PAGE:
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dc.contributor.advisorPennington, Jonathan T.
dc.contributor.authorIngrum, Timothy
dc.date.accessioned2022-05-31T19:50:50Z
dc.date.available2022-05-31T19:50:50Z
dc.date.issued2022-05-05
dc.identifier.urihttps://hdl.handle.net/10392/6756
dc.description.abstractTrustworthy witnesses testify about Jesus’s identity in John’s Gospel. Some hearers respond in belief, but others respond in unbelief because they are in ethical and epistemic darkness. Intellectual vice, part of what constitutes this darkness, prevents the proper working of faculties, such as hearing testimony with an appropriate degree of trust. I examine cases in the Fourth Gospel in which testimony about Jesus fails to result in belief, determining which intellectual vices the characters exhibit and how these vices stand in the way of belief. Vices that appear include affective polarization, bias, closedmindedness, conformity, dogmatism, emulousness, epistemic insouciance, fear of man, intellectual arrogance and haughtiness, lovelessness toward God, poorly-tuned trust, prejudice, testimonial injustice, and wishful thinking. I argue that this approach ofstudying intellectual vice coheres with John’s purpose in writing and the intended function of literary characters in the Gospel account.en_US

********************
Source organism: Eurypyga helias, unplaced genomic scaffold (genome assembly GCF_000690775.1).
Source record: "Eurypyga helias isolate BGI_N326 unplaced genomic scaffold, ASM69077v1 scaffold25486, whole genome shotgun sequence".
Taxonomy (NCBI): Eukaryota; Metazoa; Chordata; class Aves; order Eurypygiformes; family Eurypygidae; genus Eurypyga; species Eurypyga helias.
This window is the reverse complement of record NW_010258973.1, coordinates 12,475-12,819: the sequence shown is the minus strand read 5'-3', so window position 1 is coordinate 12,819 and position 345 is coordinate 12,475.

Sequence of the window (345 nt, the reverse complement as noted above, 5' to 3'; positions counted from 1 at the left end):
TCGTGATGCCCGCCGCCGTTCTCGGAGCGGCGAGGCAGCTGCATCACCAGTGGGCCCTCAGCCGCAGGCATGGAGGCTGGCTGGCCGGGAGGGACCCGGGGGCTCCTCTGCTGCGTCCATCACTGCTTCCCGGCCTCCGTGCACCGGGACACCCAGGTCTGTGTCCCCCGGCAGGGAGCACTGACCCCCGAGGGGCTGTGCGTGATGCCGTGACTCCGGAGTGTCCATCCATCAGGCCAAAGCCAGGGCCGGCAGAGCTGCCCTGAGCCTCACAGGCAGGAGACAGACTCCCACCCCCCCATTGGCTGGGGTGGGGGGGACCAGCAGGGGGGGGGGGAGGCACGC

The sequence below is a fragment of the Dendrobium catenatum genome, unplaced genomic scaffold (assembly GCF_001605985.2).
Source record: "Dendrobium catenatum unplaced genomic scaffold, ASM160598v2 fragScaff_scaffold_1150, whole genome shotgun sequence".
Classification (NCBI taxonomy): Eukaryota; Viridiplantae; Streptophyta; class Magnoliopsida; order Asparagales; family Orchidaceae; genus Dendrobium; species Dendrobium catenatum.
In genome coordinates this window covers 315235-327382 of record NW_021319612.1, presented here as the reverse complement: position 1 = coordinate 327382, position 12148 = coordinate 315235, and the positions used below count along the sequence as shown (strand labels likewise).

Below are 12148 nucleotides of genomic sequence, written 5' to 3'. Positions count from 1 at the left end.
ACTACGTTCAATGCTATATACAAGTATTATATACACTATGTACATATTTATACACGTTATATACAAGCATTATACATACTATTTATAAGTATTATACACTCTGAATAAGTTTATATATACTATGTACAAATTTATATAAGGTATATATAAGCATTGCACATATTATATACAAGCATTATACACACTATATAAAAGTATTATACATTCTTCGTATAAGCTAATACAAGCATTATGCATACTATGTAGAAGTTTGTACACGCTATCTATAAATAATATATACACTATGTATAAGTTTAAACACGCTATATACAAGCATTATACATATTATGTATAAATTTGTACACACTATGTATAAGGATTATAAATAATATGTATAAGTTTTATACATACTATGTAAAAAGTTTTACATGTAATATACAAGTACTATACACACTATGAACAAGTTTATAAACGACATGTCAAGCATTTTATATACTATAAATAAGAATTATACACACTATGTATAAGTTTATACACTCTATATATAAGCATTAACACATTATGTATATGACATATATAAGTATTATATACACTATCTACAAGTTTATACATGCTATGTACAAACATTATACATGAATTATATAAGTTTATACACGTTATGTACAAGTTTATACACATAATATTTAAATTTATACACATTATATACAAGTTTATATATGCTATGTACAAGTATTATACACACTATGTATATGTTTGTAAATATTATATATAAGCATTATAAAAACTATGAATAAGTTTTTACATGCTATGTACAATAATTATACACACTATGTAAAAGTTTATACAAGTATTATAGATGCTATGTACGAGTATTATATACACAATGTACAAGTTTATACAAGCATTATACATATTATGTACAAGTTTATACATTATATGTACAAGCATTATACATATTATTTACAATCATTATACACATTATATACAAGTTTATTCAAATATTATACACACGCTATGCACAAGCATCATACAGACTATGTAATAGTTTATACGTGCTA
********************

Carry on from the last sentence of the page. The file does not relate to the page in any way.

dc.subjectfourth gospelen_US
dc.subjectgospel of johnen_US
dc.subjectintellectual viceen_US
dc.subjecttestimonyen_US
dc.subjectvice epistemologyen_US
dc.subjectvirtue epistemologyen_US
dc.titleThe Minds of Men Under Vicious Habits: Intellectual Vice and Testimony Rejection in the Gospel of Johnen_US
dc.typeElectronic thesisen_US
dc.typeText
dc.type.qualificationnameTh.M.en_US
dc.publisher.institutionSouthern Baptist Theological Seminaryen_US
dc.publisher.departmentSchool of Theology


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